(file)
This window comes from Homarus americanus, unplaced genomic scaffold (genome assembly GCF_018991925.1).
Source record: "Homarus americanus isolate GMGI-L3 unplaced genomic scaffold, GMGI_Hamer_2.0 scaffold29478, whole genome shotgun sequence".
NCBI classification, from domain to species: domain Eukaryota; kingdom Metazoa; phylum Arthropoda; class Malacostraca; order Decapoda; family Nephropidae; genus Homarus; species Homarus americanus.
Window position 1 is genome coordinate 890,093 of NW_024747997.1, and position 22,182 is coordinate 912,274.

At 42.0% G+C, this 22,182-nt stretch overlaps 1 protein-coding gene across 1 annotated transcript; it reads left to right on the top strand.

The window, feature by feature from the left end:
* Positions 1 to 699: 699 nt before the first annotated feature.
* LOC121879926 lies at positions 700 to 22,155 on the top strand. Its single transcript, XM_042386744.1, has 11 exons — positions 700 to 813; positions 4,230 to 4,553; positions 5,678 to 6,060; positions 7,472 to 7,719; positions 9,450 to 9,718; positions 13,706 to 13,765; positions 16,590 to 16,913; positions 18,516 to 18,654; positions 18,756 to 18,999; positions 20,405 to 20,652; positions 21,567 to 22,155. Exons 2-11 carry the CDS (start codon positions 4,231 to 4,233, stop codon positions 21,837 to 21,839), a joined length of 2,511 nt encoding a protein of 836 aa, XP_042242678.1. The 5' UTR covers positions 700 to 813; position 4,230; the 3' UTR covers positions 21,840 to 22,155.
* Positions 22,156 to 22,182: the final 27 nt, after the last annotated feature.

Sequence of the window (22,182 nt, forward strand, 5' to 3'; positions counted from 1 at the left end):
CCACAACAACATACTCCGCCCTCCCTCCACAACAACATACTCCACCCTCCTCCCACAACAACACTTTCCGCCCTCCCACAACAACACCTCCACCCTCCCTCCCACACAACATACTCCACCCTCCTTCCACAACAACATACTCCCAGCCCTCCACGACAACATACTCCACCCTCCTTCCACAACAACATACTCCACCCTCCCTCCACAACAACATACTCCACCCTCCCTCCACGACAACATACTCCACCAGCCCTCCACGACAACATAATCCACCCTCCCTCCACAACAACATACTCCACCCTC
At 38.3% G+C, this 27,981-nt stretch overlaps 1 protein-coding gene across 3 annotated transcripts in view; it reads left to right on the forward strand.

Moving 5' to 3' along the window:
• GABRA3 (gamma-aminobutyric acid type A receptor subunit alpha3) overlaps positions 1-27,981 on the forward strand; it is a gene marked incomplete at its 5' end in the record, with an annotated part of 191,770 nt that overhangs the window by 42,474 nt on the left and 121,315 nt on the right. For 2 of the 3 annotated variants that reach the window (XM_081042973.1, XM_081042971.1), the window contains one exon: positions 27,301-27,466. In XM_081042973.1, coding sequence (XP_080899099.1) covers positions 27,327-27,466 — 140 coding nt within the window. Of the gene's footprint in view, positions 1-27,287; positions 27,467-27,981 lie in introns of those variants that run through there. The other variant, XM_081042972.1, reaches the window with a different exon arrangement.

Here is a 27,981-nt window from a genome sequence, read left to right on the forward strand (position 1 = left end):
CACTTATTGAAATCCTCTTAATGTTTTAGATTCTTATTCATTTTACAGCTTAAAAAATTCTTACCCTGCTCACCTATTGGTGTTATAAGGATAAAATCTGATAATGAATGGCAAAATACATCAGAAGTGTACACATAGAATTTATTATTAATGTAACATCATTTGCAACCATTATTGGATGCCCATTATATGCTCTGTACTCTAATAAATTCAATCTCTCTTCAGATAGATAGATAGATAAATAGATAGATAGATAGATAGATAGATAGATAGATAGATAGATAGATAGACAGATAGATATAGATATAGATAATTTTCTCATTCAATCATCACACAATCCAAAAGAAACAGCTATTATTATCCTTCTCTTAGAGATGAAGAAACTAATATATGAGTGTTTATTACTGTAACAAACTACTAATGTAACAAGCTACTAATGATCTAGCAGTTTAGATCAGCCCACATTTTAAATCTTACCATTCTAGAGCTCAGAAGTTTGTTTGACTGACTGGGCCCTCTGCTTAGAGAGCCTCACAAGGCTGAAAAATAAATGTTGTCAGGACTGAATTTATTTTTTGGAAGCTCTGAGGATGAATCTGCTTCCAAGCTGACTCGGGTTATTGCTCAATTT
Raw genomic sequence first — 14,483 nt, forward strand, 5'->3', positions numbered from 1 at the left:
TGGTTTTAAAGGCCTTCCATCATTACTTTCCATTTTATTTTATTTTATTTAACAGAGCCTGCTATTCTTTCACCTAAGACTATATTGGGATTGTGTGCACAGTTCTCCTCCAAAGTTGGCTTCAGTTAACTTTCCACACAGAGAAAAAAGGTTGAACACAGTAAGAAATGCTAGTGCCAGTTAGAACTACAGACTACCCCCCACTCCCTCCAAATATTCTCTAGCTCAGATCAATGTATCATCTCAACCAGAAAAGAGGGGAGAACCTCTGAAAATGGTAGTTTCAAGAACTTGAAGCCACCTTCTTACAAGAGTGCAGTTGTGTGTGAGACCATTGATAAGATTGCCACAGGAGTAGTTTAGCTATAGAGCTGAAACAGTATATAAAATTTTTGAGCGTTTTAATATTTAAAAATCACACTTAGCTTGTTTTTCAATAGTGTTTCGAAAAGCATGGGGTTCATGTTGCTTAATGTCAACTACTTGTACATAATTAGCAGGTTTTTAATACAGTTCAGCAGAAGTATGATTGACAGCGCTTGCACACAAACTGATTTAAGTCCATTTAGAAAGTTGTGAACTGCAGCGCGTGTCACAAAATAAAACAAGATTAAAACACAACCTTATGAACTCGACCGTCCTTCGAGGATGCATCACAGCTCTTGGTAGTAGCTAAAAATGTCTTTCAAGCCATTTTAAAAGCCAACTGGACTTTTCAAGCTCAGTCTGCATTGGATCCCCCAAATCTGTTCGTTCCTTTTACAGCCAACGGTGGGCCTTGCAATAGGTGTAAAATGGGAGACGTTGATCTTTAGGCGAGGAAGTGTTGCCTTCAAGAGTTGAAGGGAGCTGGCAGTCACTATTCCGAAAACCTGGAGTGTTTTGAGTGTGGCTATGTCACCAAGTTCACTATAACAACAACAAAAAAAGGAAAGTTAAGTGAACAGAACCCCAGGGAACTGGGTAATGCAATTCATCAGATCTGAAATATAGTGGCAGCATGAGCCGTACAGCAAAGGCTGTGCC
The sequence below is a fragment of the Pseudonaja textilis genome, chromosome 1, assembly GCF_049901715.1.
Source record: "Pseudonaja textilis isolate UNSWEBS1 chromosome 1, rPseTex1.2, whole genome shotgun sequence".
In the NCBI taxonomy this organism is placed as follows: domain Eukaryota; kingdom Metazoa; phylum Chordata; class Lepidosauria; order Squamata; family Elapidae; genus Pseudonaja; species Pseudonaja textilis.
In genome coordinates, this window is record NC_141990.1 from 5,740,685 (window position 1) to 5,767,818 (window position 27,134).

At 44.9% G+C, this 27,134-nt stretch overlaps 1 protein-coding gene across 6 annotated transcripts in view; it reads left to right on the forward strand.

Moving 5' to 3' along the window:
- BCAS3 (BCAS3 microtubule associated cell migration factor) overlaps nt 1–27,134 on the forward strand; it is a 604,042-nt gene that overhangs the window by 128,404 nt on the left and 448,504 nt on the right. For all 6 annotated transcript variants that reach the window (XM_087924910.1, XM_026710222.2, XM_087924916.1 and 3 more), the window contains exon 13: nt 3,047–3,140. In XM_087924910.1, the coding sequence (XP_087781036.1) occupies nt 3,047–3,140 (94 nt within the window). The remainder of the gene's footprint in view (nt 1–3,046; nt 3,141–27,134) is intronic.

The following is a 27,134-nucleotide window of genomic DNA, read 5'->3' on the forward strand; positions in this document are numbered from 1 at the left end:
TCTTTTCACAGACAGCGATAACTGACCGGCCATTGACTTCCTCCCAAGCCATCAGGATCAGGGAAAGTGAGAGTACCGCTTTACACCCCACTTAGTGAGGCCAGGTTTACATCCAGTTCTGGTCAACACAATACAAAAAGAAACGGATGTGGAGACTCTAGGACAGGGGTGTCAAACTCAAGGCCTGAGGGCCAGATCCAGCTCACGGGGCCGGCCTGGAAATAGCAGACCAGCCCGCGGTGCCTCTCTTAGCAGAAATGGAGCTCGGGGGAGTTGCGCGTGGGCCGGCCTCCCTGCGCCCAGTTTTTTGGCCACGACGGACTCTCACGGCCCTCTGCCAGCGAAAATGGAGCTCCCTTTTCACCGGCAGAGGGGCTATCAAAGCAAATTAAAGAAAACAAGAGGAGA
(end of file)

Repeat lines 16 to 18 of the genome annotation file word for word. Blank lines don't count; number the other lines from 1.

CACTTATTGAAATCCTCTTAATGTTTTAGATTCTTATTCATTTTACAGCTTAAAAAATTCTTACCCTGCTCACCTATTGGTGTTATAAGGATAAAATCTGATAATGAATGGCAAAATACATCAGAAGTGTACACATAGAATTTATTATTAATGTAACATCATTTGCAACCATTATTGGATGCCCATTATATGCTCTGTACTCTAATAAATTCAATCTCTCTTCAGATAGATAGATAGATAAATAGATAGATAGATAGATAGATAGATAGATAGATAGATAGATAGATAGACAGATAGATATAGATATAGATAATTTTCTCATTCAATCATCACACAATCCAAAAGAAACAGCTATTATTATCCTTCTCTTAGAGATGAAGAAACTAATATATGAGTGTTTATTACTGTAACAAACTACTAATGTAACAAGCTACTAATGATCTAGCAGTTTAGATCAGCCCACATTTTAAATCTTACCATTCTAGAGCTCAGAAGTTTGTTTGACTGACTGGGCCCTCTGCTTAGAGAGCCTCACAAGGCTGAAAAATAAATGTTGTCAGGACTGAATTTATTTTTTGGAAGCTCTGAGGATGAATCTGCTTCCAAGCTGACTCGGGTTATTGCTCAATTT
Raw genomic sequence first — 14,483 nt, forward strand, 5'->3', positions numbered from 1 at the left:
TGGTTTTAAAGGCCTTCCATCATTACTTTCCATTTTATTTTATTTTATTTAACAGAGCCTGCTATTCTTTCACCTAAGACTATATTGGGATTGTGTGCACAGTTCTCCTCCAAAGTTGGCTTCAGTTAACTTTCCACACAGAGAAAAAAGGTTGAACACAGTAAGAAATGCTAGTGCCAGTTAGAACTACAGACTACCCCCCACTCCCTCCAAATATTCTCTAGCTCAGATCAATGTATCATCTCAACCAGAAAAGAGGGGAGAACCTCTGAAAATGGTAGTTTCAAGAACTTGAAGCCACCTTCTTACAAGAGTGCAGTTGTGTGTGAGACCATTGATAAGATTGCCACAGGAGTAGTTTAGCTATAGAGCTGAAACAGTATATAAAATTTTTGAGCGTTTTAATATTTAAAAATCACACTTAGCTTGTTTTTCAATAGTGTTTCGAAAAGCATGGGGTTCATGTTGCTTAATGTCAACTACTTGTACATAATTAGCAGGTTTTTAATACAGTTCAGCAGAAGTATGATTGACAGCGCTTGCACACAAACTGATTTAAGTCCATTTAGAAAGTTGTGAACTGCAGCGCGTGTCACAAAATAAAACAAGATTAAAACACAACCTTATGAACTCGACCGTCCTTCGAGGATGCATCACAGCTCTTGGTAGTAGCTAAAAATGTCTTTCAAGCCATTTTAAAAGCCAACTGGACTTTTCAAGCTCAGTCTGCATTGGATCCCCCAAATCTGTTCGTTCCTTTTACAGCCAACGGTGGGCCTTGCAATAGGTGTAAAATGGGAGACGTTGATCTTTAGGCGAGGAAGTGTTGCCTTCAAGAGTTGAAGGGAGCTGGCAGTCACTATTCCGAAAACCTGGAGTGTTTTGAGTGTGGCTATGTCACCAAGTTCACTATAACAACAACAAAAAAAGGAAAGTTAAGTGAACAGAACCCCAGGGAACTGGGTAATGCAATTCATCAGATCTGAAATATAGTGGCAGCATGAGCCGTACAGCAAAGGCTGTGCC